If a movie makes you feel anger, it has to be effective on some level.  The ability to generate some kind of feeling in the viewer means the movie is communicating something right.

In the case of “At Any Price,” it’s easy to get angry because Ramin Bahrani’s script, co-written with Hallie Newton, is a well-plotted story that takes a look at flawed people on their worst behavior.  Though the film takes place in the American heartland, far away from the excesses of Wall Street, thematic similarities to films like “Margin Call” and “Arbitrage” make for a shocking testament to how just how pervasive a strain of reckless greed is running through our country.

Dennis Quaid’s Dean Ripple may deal with seeds rather than financial derivatives, but the ethical dilemmas he’s faced with at the farm differ remarkably little from the ones that must be dealt with at the stock market.  Dean can cheat and get ahead of his competitors, who seem to be beating him at every turn, or play an honest game for better or for worse.  He ultimately drags his son Henry into his moral mire, though not without plenty of Midwestern soap opera-style family conflict.

Bahrani’s allegory is quite clever, but it’s a bit overloaded and overwrought.  It never ceases to amaze me how subtlety always seems in such scant quantities in film, and Bahrani’s heavy-handed direction manages to essentially cancel out the nuances of the script.  “At Any Price” did manage to make me feel emotionally empty as justice remains miscarried, but at what cost?  For Bahrani, that pit in my stomach came at the expense of the story’s quiet power.  B-2stars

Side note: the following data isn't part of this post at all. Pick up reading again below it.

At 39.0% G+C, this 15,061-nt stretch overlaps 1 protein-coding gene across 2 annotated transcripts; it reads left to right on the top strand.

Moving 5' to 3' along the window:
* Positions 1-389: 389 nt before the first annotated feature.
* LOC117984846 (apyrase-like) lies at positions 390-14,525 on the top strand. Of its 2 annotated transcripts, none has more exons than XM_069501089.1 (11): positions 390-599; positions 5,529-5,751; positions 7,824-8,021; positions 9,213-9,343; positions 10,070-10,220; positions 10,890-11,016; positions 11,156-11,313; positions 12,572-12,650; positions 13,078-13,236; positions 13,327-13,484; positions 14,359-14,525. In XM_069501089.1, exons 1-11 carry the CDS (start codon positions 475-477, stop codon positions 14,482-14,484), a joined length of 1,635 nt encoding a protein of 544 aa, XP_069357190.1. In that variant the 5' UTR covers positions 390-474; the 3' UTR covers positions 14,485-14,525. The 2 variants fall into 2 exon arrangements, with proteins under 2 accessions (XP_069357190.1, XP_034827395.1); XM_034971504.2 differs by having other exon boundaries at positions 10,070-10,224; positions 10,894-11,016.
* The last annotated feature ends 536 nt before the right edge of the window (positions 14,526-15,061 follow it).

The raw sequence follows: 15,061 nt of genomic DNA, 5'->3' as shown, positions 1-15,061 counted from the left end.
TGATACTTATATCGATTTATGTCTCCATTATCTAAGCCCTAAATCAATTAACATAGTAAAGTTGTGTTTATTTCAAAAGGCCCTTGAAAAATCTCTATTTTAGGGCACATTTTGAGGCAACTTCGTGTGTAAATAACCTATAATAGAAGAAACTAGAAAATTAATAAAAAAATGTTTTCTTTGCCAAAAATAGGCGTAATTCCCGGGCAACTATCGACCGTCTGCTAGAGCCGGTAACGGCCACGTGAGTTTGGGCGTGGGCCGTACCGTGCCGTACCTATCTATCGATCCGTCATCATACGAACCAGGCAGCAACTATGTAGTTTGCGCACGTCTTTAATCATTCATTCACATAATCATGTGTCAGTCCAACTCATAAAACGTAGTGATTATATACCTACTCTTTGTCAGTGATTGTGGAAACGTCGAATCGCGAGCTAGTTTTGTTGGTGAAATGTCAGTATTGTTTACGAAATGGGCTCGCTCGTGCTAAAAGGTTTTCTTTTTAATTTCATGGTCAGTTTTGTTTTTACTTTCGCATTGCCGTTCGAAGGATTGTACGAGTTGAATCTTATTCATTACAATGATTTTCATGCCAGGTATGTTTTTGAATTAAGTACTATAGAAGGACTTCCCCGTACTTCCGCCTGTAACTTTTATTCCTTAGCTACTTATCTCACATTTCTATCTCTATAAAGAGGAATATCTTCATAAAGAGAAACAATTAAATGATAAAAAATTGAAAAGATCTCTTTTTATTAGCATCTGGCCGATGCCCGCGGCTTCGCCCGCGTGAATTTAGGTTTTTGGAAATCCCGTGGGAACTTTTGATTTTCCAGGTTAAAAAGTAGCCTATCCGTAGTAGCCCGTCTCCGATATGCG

REVIEW: Footloose

5 03 2012

I’m no better or no worse for having seen the 2011 remake of “Footloose.”  I really can’t insult it too much; Craig Brewer’s movie is extremely corny to the point where it almost invites self-mockery.  It’s the kind of movie tailor-made to people who don’t want their movies to be sophisticated and crave dialogue that just ridiculously follows a stupid cinematic template.  To compare it to the last movie I reviewed, “A Separation,” does neither justice as this movie relishes being something very far removed from reality.

And indeed, if you can just fade into a world where dancing, not drinking, is the societal evil, then “Footloose” may be just the movie for you.  There are plenty of decently choreographed sequences that catch the eye, but they feel a little out of place without the framework of a Broadway musical.  It wants to be a musical movie without fitting into the musical genre, a hybrid that didn’t really work when Tim Burton tried it in 2007 with “Sweeney Todd” and doesn’t fare any better here.